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Thursday, June 28, 2007

A Dead Man's Memoir and Master and Margarita

Photos / Illustrations by Matt Dawson

We don't often get the hear about the techniques used for some of the great covers featured on the BDR. Today's an exception.

Illustrator / photographer Matt Dawson was kind enough to explain how the images on these Penguin covers were produced.

"The Master and Margarita cover is a straight forward scanned 35mm photo (no manipulation in photoshop). The figures are black card cut outs with red acetate for the cats eyes and the curtains. They were taped to kebab skewers which were then taped against a sheet of glass. On the other side of the glass I hung a cotton sheet. I then back lit the whole affair with a spot lamp (no gels or filters, hence the yellow candle-like cast to the light)."

"A Dead Man's Memoir is scanned crepe paper for the stage curtains, brown paper for the stage, various scanned photos overlayed in photoshop for texture, man silhouette drawn into the computer using a wacom tablet, gear wheels constructed in Illustrator then brought into Photoshop."

Great stuff.


Anonymous said...

but no critical analysis of these techniques, of whether they suit the subject material and why?

Anonymous said...

Hi Joseph,
Many thanks for the post, it's very much appreciated!

To try and answer photosynthesize's comment:

Hi photosynthesize, thanks for showing an interest in the post. I won't try to defend my work at all, after all you either like a cover or you don't and that's fine, but I'm happy to continue a discussion if I can. I'm not sure I can provide a satisfactory analysis of my techniques but I'll try and explain my thinking process.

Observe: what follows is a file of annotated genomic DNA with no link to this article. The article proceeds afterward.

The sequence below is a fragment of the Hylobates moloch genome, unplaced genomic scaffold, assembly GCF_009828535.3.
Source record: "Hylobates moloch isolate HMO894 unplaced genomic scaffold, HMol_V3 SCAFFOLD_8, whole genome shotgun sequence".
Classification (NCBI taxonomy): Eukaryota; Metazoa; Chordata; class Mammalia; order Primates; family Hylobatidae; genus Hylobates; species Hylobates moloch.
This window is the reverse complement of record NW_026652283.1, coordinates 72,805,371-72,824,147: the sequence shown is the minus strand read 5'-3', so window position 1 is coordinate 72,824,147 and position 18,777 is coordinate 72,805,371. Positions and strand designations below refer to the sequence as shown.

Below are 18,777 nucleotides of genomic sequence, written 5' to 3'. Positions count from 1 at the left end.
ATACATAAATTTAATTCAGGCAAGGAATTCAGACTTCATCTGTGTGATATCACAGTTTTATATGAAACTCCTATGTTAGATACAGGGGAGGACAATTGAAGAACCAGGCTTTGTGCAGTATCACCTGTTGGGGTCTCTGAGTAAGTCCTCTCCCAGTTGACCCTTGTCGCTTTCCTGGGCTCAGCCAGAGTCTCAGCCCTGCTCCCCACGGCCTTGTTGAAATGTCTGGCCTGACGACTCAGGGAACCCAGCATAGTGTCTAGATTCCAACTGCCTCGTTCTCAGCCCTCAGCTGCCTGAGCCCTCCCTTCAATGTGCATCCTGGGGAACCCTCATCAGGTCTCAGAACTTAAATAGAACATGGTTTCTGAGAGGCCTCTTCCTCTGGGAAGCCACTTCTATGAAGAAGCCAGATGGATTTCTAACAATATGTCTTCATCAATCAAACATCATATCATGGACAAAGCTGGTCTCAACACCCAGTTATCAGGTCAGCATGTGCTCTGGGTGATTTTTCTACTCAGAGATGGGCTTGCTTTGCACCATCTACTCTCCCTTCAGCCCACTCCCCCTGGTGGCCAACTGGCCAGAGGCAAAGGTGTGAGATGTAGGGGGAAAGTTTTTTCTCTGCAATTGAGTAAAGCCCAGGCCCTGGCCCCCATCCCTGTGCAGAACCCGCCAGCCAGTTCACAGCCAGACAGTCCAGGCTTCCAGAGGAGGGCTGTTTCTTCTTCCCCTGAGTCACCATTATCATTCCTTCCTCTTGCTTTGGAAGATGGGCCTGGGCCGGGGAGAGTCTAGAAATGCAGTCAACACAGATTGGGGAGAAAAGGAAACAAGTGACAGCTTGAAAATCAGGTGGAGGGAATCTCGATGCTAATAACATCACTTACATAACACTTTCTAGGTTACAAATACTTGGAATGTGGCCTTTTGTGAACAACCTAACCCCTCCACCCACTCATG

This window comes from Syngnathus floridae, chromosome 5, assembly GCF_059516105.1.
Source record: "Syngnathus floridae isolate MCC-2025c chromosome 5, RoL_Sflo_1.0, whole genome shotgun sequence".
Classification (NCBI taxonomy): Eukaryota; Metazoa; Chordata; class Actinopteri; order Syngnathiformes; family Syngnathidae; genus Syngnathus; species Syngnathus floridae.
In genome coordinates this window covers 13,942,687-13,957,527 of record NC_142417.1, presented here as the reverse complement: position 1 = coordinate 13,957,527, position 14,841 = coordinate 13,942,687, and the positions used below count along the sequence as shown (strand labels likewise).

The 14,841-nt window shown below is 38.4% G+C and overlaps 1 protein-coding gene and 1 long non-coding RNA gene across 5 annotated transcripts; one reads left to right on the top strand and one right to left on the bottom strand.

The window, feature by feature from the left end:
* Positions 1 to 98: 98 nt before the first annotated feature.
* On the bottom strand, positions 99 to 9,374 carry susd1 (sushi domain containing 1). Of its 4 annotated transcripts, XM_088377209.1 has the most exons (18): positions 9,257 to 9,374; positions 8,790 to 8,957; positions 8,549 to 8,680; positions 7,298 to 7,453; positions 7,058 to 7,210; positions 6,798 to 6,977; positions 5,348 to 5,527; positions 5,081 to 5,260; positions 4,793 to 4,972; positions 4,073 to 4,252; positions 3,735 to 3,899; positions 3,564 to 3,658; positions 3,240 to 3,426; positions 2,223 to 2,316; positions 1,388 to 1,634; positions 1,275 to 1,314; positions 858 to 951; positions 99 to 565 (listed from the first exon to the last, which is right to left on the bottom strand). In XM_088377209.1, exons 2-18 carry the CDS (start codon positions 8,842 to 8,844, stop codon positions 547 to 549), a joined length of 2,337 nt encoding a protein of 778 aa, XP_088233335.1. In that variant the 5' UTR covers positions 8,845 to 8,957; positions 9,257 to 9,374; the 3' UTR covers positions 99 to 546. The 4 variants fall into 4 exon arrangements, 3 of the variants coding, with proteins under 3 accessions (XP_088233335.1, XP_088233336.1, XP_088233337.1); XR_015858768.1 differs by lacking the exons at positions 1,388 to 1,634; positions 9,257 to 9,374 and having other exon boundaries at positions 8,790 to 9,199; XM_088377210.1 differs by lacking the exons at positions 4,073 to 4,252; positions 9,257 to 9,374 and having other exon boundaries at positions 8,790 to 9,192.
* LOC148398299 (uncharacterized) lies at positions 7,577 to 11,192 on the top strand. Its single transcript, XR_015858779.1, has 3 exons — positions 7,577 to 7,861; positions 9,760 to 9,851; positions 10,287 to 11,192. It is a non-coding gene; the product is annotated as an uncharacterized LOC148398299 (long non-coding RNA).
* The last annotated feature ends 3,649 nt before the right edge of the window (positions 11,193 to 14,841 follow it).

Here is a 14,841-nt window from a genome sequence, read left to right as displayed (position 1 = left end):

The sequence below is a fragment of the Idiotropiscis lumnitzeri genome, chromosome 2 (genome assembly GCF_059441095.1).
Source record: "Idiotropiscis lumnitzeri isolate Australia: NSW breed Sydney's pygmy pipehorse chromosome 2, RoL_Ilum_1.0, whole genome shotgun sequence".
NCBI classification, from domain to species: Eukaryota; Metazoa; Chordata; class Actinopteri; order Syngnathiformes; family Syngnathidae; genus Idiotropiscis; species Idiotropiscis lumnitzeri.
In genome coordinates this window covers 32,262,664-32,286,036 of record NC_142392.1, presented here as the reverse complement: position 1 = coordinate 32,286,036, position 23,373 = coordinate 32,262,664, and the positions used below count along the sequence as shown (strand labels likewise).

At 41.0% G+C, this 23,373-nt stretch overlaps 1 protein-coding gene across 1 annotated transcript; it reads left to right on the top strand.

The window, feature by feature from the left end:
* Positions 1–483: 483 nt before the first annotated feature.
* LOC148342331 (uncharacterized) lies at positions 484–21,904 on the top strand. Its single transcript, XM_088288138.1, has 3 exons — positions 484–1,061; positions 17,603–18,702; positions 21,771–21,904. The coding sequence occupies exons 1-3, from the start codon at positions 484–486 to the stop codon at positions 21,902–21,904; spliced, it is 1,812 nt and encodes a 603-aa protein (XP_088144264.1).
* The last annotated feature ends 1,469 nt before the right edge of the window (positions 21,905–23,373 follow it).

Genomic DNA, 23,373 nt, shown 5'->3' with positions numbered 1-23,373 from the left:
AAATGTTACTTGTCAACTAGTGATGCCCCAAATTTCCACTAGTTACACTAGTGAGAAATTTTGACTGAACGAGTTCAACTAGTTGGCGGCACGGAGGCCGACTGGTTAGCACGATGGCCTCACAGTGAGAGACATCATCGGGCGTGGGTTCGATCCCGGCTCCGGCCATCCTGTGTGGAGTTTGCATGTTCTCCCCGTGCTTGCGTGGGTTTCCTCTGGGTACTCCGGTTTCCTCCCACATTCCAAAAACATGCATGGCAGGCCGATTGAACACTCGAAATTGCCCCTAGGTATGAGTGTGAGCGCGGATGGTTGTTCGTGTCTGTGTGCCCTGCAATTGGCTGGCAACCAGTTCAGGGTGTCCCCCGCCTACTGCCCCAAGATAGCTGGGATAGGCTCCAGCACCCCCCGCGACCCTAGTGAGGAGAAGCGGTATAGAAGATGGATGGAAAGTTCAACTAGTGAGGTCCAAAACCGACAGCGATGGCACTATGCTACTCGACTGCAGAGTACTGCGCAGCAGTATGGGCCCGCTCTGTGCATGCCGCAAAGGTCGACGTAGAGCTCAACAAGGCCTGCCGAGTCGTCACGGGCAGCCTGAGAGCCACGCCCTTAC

I don't know whether you have read The Master and Margarita but the cover image depicts a passage from the book in which a giant black cat (Behemoth), the assistant of a mysterious stage performer of black magic (Woland / the devil) flamboyantly decapitates the head of a theatre compare in front of a shocked audience in a Moscow theatre c1920.

I was aiming to capture something of the macabre yet comedic quality from Bulgakov's scene while also (hopefully) suggesting the metaphorical 'puppet theatre' Woland (the devil incarnate) was manipulating as he toyed with the citizens of Moscow.

At the same time I wanted to retain a flavour of the soviet artwork of the time (bold reds and blacks, hard edges, providing a strong and simple composition) creating something which above all was eye catching (especially as this was my entry in a book cover photographic competition run by Penguin Books and I wanted to stand out from the crowd both on the bookshelves and in the competition).

To continue (if anyone is still reading this... I was lucky enough for Penguin to get in touch with me December 2006 as they were wanting to reprint Master & M as a black classic together with a further 2 Bulgakov books (A dog's Heart and A Dead Man's Memoir) and they asked me to submit artwork for the two new covers. Their only brief to me was that they were keen for the 3 covers to work together in a loose set, not necessarily employing the exact same stylistic approach (ie all photographic silhouettes) but all belonging to a recognizable Bulgakov trio. Penguin gave me alot of creative freedom to do as I wished (or rope to hang myself with, depending upon your point of view) and so I submitted 5 covers for the 2 books (check out the "illustration" section of my site
if your interested to see these designs) trying to cover a variety of approaches.

For the cover of Dead Man's Memoirs I again wanted a 'toy / cardboard theatre' feeling as the story very much has the intent to mock the established theatrical tradition. The story is basically one writers tortured journey through the folly of the Russian theatre system, with it's egotistical actors and manager bureaucrats. The inspiration for the cover came from a quote in the book "There are complicated machines in the world, but the theatre is the most complicated of all...". While working with this I wanted to keep something of the original Master and M cover (mainly in the use of silhouette, character design and basic colour pallette). As as I was no longer working in a photographic competition I now had the room to experiment and moved into a photoshop collage approach (desribed in the original blog posting).